- India unwilling to explain the false passport, which bore a Muslim name and was found in Jadhav’s possession.
Past cases of a country going to the ICJ to stop the execution of its citizens by another
1- LaGrand Case (Germany vs United States)
On January 7, 1982, German nationals Karl-Heinz and Walter Bernhard were involved in an armed robbery in Marana, Arizona in the United States. They were convicted of killing a man and severely injuring a woman and subsequently sentenced to death. Germany moved the ICJ weeks before their executions, securing a provisional stay from The Hague. But the US gave a lethal injection to LaGrand on Feb 24, 1999 and executed Bernhard in a case chamber a week later. In 2001, the ICJ rejected United States’ arguments based on domestic procedure and law and ruled in favour of Germany.
2-Avena case (Mexico vs US)
On January 9, 2003, Mexico took the United States to The Hague for violating VCCR in the trial of 54 Mexican nationals who were sentenced to death. Mexico requested the court to order a stay on the executions till it took a final decision on the matter, relying heavily on the ICJ’s judgment in the LaGrand case. César Roberto Fierro Reyna, Roberto Moreno Ramos, and Osvaldo Torres Aguilera were among those at risk of execution in the next few weeks, Mexico contended. The ICJ concluded that in 51 of the cases, excluding those of Reyna, Ramos, and Aguilera, the US breached the provisions of VCCR. But the matter didn’t end there and the US Supreme Court held that the United States Congress had not implemented enabling law to address violations of the VCCR.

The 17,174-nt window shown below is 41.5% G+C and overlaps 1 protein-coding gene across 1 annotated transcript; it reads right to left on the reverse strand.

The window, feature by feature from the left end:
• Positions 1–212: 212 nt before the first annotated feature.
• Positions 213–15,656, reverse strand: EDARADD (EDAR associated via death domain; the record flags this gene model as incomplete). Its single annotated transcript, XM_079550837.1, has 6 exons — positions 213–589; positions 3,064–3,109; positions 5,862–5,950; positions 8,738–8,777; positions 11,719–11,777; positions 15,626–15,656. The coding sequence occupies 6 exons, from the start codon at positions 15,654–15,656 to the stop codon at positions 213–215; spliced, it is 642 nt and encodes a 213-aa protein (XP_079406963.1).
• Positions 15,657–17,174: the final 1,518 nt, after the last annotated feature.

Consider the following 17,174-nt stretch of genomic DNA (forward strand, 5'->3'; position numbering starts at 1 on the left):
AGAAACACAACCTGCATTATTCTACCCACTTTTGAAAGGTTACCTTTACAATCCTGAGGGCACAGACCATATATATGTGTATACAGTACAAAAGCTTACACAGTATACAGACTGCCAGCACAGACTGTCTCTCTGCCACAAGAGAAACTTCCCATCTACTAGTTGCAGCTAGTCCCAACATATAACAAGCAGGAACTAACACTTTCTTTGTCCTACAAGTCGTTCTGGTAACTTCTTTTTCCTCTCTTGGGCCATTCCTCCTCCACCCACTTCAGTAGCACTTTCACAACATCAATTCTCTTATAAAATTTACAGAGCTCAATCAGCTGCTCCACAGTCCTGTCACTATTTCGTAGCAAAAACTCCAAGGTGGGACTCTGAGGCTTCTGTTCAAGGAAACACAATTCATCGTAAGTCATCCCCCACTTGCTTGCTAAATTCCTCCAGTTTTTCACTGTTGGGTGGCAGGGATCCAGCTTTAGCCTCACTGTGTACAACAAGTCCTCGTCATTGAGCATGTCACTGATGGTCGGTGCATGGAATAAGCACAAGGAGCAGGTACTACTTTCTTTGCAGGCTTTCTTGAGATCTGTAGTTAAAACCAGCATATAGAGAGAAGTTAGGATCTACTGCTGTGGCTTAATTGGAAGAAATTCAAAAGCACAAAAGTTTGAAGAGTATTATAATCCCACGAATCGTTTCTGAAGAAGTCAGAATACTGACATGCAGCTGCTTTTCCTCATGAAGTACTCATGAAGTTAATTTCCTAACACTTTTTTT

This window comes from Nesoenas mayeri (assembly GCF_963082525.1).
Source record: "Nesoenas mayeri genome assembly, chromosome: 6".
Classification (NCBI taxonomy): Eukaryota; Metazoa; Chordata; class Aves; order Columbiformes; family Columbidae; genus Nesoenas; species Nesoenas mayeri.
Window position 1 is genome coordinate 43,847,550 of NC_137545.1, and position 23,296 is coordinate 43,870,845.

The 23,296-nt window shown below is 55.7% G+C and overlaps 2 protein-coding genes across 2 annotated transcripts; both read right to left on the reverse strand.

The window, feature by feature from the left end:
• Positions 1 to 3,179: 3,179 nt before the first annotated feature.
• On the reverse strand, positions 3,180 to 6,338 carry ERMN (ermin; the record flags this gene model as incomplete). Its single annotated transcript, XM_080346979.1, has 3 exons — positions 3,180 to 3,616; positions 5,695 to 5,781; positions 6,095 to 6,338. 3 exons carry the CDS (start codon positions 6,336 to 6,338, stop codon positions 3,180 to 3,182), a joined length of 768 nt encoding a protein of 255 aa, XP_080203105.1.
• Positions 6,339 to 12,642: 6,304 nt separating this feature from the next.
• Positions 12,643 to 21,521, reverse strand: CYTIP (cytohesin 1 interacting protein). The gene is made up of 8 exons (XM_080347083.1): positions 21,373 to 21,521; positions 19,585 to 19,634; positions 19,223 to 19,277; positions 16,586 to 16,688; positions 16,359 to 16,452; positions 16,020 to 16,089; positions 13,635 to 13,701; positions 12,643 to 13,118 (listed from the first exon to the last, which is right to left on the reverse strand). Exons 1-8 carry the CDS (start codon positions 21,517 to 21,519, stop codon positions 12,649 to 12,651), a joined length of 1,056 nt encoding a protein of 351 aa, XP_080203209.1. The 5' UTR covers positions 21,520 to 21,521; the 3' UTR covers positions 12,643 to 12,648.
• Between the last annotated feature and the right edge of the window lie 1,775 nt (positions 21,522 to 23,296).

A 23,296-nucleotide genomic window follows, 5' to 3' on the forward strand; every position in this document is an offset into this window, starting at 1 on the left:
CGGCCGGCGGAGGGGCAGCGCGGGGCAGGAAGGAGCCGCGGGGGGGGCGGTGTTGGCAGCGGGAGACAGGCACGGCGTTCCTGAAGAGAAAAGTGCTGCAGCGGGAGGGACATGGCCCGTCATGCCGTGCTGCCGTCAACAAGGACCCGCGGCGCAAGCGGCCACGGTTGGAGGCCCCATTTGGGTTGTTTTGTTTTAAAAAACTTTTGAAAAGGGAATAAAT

3-Escalation: Going to UNSC
Parties have moved the United Nations Security Council to challenge an ICJ order. In 1986, Nicaragua, proceeded took the US to Hague accusing it of supported a rebellion to destabilise the country. ICJ ruled against US, which cancelled the declaration of ICJ’s compulsory jurisdiction and moved the UN Security Council against the order successfully.